Winter Wren - Troglodytes troglodytes
Picture ©2001 Pat O'Reilly
Fishing in Wales

Winter Wren - Troglodytes troglodytes
Family - Troglodytidae
Also known as - Common Wren

The only wren found in Europe it is widespread, common and resident over much of Europe, North America, Japan and North-West Africa, partially migrant in it's northern ranges.  In the winter it becomes more widespread in the Ukraine and southern Russia, and is an occasional visitor to Madeira and Egypt.  Lives wherever there are trees or bushes, woodland, parks and gardens, hedgerows and farmland copses, often in damp areas and occasionally nests in rocks or deep ground vegetation.

It's upturned tail and small dumpy size are distinctive features, as also is its amazingly loud warble.  The male ♂ and female ♀ are very similar in appearance with a fairly long, thin bill and dark bars on its wings and flanks, very small and plump, about 9cm (3.5in) overall, wingspan 13-17cm (5-6in), weighing 8-9 grams (0.3oz), mid-brown colour body, wings and tail have black bars, they have pink legs and usually stand with tail upright.  Very loud trilling song, heard throughout the year.  They are communal birds, often nesting in groups of eight or ten together, very adaptable they will make use of nest boxes, but more commonly they nest in low cover - woods, hedges, scrubby slopes, reed beds or screes where it can forage for the insects.  Mostly solitary during the day they congregate into roosts soon after sunset during the winter, this continues until about the last week in April.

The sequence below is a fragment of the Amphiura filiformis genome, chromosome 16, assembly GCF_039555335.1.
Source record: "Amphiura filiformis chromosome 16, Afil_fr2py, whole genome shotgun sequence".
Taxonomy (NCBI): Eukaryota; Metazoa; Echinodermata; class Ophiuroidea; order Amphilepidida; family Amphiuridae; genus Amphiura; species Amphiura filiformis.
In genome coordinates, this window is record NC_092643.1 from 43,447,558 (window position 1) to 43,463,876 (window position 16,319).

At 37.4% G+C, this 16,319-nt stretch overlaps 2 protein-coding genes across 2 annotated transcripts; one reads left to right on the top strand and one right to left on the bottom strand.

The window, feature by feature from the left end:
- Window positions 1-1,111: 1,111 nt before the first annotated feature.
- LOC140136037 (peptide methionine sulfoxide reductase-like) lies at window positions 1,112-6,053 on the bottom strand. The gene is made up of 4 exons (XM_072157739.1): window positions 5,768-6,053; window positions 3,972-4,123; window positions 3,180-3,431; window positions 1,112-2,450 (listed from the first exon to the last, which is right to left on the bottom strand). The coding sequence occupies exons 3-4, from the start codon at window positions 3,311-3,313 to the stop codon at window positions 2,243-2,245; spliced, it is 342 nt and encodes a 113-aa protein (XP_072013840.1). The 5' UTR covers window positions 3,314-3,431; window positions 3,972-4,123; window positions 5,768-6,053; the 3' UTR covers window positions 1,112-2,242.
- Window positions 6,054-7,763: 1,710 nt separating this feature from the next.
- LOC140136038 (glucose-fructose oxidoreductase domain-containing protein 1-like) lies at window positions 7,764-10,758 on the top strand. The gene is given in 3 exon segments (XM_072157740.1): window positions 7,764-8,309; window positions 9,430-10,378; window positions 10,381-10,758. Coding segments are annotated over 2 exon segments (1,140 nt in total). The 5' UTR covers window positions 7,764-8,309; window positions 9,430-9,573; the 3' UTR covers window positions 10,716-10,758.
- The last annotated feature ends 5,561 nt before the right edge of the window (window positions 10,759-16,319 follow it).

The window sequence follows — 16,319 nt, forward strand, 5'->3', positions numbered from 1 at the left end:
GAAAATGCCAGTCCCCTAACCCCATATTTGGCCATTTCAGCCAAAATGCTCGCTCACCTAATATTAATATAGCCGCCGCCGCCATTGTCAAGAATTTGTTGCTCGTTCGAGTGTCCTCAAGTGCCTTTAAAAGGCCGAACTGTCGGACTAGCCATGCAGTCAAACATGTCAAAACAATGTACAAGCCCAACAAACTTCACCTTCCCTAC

Often double brooded they lay 5-7 white eggs with brown speckles during April to June, that are incubated for 14-17 days solely by the female.  After hatching they feed the young for a further 15-20 days on an insectivorous diet.  Youngsters from the first brood may help in feeding hatchlings of the second.  The nest is a bulky mass of twigs and moss, with an entrance on the side, lined with softer material and often concealed among the upturned roots of a fallen tree.  Populations can crash after severe winters, but they are currently one of our most abundant birds with about ten million pairs in Britain and Ireland.

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